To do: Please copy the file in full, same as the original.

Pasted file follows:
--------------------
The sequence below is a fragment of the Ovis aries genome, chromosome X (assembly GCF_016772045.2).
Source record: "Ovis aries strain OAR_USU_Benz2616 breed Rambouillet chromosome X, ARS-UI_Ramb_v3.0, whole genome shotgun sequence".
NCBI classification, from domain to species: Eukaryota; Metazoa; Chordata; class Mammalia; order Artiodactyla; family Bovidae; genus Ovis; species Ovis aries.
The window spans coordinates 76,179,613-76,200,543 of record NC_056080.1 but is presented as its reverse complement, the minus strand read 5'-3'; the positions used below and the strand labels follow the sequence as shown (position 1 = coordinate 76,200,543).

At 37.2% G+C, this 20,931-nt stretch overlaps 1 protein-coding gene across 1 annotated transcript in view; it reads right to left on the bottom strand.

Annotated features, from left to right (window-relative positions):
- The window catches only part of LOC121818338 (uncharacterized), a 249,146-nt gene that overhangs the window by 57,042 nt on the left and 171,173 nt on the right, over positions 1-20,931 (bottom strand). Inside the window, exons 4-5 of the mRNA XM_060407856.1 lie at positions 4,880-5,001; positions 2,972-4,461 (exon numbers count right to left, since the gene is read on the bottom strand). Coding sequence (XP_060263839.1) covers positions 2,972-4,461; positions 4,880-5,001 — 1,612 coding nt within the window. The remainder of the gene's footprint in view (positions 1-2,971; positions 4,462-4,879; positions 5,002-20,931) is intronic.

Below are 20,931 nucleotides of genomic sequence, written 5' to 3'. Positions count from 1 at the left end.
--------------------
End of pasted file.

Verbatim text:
The sequence below is a fragment of the Ovis aries genome, chromosome X (assembly GCF_016772045.2).
Source record: "Ovis aries strain OAR_USU_Benz2616 breed Rambouillet chromosome X, ARS-UI_Ramb_v3.0, whole genome shotgun sequence".
NCBI classification, from domain to species: Eukaryota; Metazoa; Chordata; class Mammalia; order Artiodactyla; family Bovidae; genus Ovis; species Ovis aries.
The window spans coordinates 76,179,613-76,200,543 of record NC_056080.1 but is presented as its reverse complement, the minus strand read 5'-3'; the positions used below and the strand labels follow the sequence as shown (position 1 = coordinate 76,200,543).

At 37.2% G+C, this 20,931-nt stretch overlaps 1 protein-coding gene across 1 annotated transcript in view; it reads right to left on the bottom strand.

Annotated features, from left to right (window-relative positions):
- The window catches only part of LOC121818338 (uncharacterized), a 249,146-nt gene that overhangs the window by 57,042 nt on the left and 171,173 nt on the right, over positions 1-20,931 (bottom strand). Inside the window, exons 4-5 of the mRNA XM_060407856.1 lie at positions 4,880-5,001; positions 2,972-4,461 (exon numbers count right to left, since the gene is read on the bottom strand). Coding sequence (XP_060263839.1) covers positions 2,972-4,461; positions 4,880-5,001 — 1,612 coding nt within the window. The remainder of the gene's footprint in view (positions 1-2,971; positions 4,462-4,879; positions 5,002-20,931) is intronic.

Below are 20,931 nucleotides of genomic sequence, written 5' to 3'. Positions count from 1 at the left end.